200 kHz) rated to about 1000 m depth. Raw bathymetry and position data were imported to Caris HIPS/SIPS postprocessing software, then predicted tides and a modelled sound velocity were applied and edited to remove noise. The final xyz data were imported to ESRI ArcGIS and combined with Royal Australian Navy airborne lidar bathymetry data from the reef flat and lagoon at Osprey Reef. The ArcGIS application Topogrid was used to generate a 0.0001-arcdegree (~10 m) resolution ESRI grid for north-western Osprey Reef. The ESRI grid data were also imported to QPS Fledermaus software for 3D visualisation.

Methods

ROV survey

Bathymetry data

ROV data were collected using the 34 m utility vessel MV PMG Pride during the Deep Down Under expedition to the Queensland Plateau (www.deepdownunder.de). Imagery and specimens from benthic ecosystems were collected using the Marum (www.marum.de) Cherokee ROV, depth rated to

Bathymetry data around North Horn were collected between 2006 and 2008 by the MV Undersea Explorer using a Raymarine DSM300 singlebeam echosounder (dual 50/ Fig. 2 3D-view of north-western Osprey Reef. The yellow line indicates the ROV transect below North Horn. The dive initially started in the water column and video recording commenced in 787 m at the seabed. White labels are geomorphic zones discussed in main text. Depth contours shown at 100 m intervals

The Entrance North Horn

50 10 0 200 300 400

reef wall caves

end record 92 m

shoulder

500 600

rough zone

700 Depth (m) 30 60 100 200

apron/canyons

300

800

400 500

N

ROV transect

600

900

start record 787 m

vertical exagg. x4

0

2 km

700 800 932

Mar Biodiv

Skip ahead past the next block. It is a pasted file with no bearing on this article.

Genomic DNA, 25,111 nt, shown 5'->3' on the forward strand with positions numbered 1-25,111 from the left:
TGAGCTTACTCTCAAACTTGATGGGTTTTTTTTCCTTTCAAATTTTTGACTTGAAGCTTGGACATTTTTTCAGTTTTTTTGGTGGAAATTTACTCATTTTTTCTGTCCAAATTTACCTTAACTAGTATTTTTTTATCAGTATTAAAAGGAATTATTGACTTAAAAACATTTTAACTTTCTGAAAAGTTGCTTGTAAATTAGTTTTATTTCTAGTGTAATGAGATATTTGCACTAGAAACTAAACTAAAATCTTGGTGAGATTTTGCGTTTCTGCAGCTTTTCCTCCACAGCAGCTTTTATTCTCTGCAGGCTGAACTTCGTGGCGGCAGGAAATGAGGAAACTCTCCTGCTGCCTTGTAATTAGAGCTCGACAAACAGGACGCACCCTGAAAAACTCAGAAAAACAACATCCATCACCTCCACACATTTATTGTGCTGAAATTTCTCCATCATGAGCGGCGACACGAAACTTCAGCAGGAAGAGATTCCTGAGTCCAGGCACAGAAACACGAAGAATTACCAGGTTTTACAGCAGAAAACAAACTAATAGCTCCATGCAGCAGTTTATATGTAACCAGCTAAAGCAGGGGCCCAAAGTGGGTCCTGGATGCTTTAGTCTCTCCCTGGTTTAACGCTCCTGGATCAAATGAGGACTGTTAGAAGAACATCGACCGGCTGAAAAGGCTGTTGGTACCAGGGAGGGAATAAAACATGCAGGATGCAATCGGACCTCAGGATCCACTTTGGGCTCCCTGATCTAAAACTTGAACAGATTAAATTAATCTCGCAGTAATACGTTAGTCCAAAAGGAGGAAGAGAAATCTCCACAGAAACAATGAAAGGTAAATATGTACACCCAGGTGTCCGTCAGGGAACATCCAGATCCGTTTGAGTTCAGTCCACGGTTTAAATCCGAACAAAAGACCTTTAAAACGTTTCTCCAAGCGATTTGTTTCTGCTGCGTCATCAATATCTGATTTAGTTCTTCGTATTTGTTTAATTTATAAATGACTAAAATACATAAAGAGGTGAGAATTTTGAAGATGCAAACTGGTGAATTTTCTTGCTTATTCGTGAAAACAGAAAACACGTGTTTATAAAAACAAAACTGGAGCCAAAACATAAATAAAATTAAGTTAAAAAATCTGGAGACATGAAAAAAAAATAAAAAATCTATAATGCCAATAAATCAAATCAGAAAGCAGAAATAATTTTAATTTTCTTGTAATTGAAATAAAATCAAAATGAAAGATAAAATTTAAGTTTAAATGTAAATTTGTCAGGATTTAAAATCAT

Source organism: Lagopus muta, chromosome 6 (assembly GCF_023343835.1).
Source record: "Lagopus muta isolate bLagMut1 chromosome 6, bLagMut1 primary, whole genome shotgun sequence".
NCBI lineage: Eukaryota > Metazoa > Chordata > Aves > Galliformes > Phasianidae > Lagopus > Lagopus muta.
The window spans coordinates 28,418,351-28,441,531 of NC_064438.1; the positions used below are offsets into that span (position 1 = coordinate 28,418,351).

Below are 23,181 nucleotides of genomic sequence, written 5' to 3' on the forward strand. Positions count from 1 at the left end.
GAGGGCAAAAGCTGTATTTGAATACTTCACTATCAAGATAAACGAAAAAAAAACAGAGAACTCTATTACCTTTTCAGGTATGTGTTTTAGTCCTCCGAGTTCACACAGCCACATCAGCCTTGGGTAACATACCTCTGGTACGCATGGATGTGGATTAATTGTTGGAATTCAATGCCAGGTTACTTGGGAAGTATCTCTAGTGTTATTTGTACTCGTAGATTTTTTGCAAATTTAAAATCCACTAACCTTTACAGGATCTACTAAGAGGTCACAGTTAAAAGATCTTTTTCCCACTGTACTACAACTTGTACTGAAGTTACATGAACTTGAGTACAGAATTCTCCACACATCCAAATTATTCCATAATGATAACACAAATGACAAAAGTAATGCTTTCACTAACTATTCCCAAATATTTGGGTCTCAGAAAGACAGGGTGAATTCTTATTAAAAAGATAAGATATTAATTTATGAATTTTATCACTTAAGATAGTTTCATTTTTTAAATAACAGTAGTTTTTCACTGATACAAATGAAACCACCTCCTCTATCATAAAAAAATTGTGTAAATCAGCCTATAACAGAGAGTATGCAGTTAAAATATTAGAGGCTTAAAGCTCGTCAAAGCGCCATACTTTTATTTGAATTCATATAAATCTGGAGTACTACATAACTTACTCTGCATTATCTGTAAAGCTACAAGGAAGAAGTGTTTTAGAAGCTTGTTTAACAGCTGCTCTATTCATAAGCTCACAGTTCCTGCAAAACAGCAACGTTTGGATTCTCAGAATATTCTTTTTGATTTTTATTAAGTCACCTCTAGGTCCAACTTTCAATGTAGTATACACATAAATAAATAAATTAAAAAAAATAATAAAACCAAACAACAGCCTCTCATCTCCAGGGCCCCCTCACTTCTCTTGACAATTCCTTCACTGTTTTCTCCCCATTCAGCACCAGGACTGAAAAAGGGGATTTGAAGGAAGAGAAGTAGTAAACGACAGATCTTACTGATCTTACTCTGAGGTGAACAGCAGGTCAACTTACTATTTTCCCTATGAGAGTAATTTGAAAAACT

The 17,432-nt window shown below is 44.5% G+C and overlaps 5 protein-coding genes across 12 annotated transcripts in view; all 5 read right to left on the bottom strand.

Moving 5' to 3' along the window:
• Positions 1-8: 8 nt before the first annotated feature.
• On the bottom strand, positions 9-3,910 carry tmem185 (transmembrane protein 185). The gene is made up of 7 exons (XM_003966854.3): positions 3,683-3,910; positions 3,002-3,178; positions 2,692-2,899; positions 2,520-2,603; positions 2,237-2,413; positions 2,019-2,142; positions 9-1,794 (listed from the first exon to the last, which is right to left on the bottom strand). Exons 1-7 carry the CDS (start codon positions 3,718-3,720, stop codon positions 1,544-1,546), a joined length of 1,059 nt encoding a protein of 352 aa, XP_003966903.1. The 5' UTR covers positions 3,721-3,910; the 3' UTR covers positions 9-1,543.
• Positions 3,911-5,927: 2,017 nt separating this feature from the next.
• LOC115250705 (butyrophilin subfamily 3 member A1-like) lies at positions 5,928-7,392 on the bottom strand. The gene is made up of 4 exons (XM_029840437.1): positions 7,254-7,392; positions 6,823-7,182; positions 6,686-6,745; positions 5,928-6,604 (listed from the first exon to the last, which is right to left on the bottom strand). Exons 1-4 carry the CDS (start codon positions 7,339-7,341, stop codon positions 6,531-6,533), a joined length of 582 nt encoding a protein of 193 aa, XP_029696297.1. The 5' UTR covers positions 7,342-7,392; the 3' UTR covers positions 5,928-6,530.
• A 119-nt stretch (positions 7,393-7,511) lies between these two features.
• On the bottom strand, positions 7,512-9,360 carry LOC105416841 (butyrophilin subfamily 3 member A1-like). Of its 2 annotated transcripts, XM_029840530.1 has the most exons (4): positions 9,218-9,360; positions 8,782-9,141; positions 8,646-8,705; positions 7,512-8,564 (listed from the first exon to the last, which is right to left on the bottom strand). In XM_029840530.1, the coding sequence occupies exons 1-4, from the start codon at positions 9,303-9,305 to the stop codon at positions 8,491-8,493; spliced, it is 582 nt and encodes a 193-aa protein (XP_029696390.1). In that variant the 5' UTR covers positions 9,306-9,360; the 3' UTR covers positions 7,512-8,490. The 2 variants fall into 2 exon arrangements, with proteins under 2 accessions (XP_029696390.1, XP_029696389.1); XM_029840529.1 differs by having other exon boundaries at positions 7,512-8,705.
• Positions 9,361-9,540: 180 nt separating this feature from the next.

1000 m with a weight of 450 kg and dimensions of 1.4 × 0. 88 × 0.8 m. Propulsion uses 4 axial thrusters with a vertical thrust of 45 kgf or a velocity of ~0.3 ms−1. A surfacecontrolled manipulator arm can collect samples up to 7 kg. Optical devices include a Tritech Typhoon colour zoom videocamera (720 × 576 pixels), Kongsberg OE14 digital still camera (5 megapixel), a three red laser array (30 × 23 cm) and a 230 W spotlight. An IXSEA GAPS system provided ultra short baseLine (USBL), inertial navigation system (INS) and global positioning system (GPS) absolute positioning of the ROV, as well as the surface position of the vessel. The ROV dive at North Horn was conducted from 11 to 12 December 2009 UTC over a period of 5 h 42 min, from the depths 787 to 92 m. Video data were streamed to the surface for recording as mpeg files on MiniDV VCRs, together with the timestamp, position and depth overlays. This resulted in six mpeg files each about 1 h long. The still images were recorded internally on the ROV, timestamped and downloaded to compact discs (CD) on recovery of the ROV. The ROV position and depth sensor data and timestamps were recorded into comma-separated values (CSV) files at 5-s intervals. Data analysis The ROV navigation data for longitude, latitude, depth, year, month, day, hour, min, sec were recorded continuously to an Excel spreadsheet for the video data. These records were parsed to show only whole-minute positions, resulting in the availability of 343 x one-min records. A Cherry SPOS keyboard (Model G86-63400) provided up to 144 keys programmed using a classification scheme of physical and biological parameters to append a characterization sample to the spreadsheet (Table 1). This characterization method is similar to the underwater video analysis conducted by Anderson et al. (2007) and Post et al. (2011) for analysis of benthic survey data collected in other regions. The classification scheme in Table 1 is for generic use in the deep-sea with the main headings of: primary substrate (>50 %), secondary substrate (>25 %), features, relief, bedforms, biological cover, Lebensspuren, biota and additional. Lebensspuren refers to the ‘life traces’ from bioturbating animals (Przeslawski et al. 2012). The video files were viewed for a 15-s period at each whole minute, then classified using the parameters in Table 1. For every 1-min sample, both the primary and secondary substrate were recorded into an Excel spreadsheet, in addition to the relief type, biological cover and any biota observed. Biological cover was a qualitative measure: barren has no biota observed; low 10 %; medium 10–50 %; and high >50 %. The keyboard provided a relatively quick method of recording the classification by adding an abbreviation code into the characterization cell for each 1-min sample. The higher-resolution still images provided assistance to classify the physical